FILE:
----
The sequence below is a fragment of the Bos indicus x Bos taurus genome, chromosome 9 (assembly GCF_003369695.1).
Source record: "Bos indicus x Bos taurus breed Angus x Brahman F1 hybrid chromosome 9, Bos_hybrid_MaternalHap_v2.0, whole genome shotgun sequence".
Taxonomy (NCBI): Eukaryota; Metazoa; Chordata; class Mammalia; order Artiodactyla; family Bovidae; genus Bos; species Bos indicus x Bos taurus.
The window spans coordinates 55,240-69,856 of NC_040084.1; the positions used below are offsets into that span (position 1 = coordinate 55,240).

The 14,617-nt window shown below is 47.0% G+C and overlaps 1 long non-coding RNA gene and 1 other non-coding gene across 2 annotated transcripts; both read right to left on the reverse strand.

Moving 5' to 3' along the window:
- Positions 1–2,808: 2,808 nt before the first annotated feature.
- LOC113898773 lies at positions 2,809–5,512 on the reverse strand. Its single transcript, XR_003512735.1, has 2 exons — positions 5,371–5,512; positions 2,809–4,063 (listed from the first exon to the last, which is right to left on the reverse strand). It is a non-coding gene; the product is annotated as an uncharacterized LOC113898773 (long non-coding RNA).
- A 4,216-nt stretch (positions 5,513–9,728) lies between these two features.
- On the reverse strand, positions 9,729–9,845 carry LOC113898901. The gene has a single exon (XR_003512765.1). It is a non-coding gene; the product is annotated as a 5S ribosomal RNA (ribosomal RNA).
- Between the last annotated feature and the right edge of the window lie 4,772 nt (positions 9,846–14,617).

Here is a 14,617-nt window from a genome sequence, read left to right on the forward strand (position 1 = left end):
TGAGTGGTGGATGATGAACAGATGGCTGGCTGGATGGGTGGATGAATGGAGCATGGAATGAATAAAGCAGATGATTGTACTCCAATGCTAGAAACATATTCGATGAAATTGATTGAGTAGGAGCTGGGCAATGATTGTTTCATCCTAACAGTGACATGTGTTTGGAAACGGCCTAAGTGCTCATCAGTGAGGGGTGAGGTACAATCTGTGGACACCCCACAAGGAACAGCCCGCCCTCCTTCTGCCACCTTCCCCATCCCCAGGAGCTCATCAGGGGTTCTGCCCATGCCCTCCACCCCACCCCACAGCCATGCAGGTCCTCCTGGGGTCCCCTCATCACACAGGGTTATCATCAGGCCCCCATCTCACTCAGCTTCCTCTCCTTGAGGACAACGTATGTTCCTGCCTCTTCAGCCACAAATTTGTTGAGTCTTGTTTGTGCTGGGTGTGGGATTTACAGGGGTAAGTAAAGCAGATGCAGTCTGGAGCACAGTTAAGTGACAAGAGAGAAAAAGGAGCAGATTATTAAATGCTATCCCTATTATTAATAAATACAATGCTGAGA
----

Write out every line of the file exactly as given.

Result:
The sequence below is a fragment of the Bos indicus x Bos taurus genome, chromosome 9 (assembly GCF_003369695.1).
Source record: "Bos indicus x Bos taurus breed Angus x Brahman F1 hybrid chromosome 9, Bos_hybrid_MaternalHap_v2.0, whole genome shotgun sequence".
Taxonomy (NCBI): Eukaryota; Metazoa; Chordata; class Mammalia; order Artiodactyla; family Bovidae; genus Bos; species Bos indicus x Bos taurus.
The window spans coordinates 55,240-69,856 of NC_040084.1; the positions used below are offsets into that span (position 1 = coordinate 55,240).

The 14,617-nt window shown below is 47.0% G+C and overlaps 1 long non-coding RNA gene and 1 other non-coding gene across 2 annotated transcripts; both read right to left on the reverse strand.

Moving 5' to 3' along the window:
- Positions 1–2,808: 2,808 nt before the first annotated feature.
- LOC113898773 lies at positions 2,809–5,512 on the reverse strand. Its single transcript, XR_003512735.1, has 2 exons — positions 5,371–5,512; positions 2,809–4,063 (listed from the first exon to the last, which is right to left on the reverse strand). It is a non-coding gene; the product is annotated as an uncharacterized LOC113898773 (long non-coding RNA).
- A 4,216-nt stretch (positions 5,513–9,728) lies between these two features.
- On the reverse strand, positions 9,729–9,845 carry LOC113898901. The gene has a single exon (XR_003512765.1). It is a non-coding gene; the product is annotated as a 5S ribosomal RNA (ribosomal RNA).
- Between the last annotated feature and the right edge of the window lie 4,772 nt (positions 9,846–14,617).

Here is a 14,617-nt window from a genome sequence, read left to right on the forward strand (position 1 = left end):
TGAGTGGTGGATGATGAACAGATGGCTGGCTGGATGGGTGGATGAATGGAGCATGGAATGAATAAAGCAGATGATTGTACTCCAATGCTAGAAACATATTCGATGAAATTGATTGAGTAGGAGCTGGGCAATGATTGTTTCATCCTAACAGTGACATGTGTTTGGAAACGGCCTAAGTGCTCATCAGTGAGGGGTGAGGTACAATCTGTGGACACCCCACAAGGAACAGCCCGCCCTCCTTCTGCCACCTTCCCCATCCCCAGGAGCTCATCAGGGGTTCTGCCCATGCCCTCCACCCCACCCCACAGCCATGCAGGTCCTCCTGGGGTCCCCTCATCACACAGGGTTATCATCAGGCCCCCATCTCACTCAGCTTCCTCTCCTTGAGGACAACGTATGTTCCTGCCTCTTCAGCCACAAATTTGTTGAGTCTTGTTTGTGCTGGGTGTGGGATTTACAGGGGTAAGTAAAGCAGATGCAGTCTGGAGCACAGTTAAGTGACAAGAGAGAAAAAGGAGCAGATTATTAAATGCTATCCCTATTATTAATAAATACAATGCTGAGA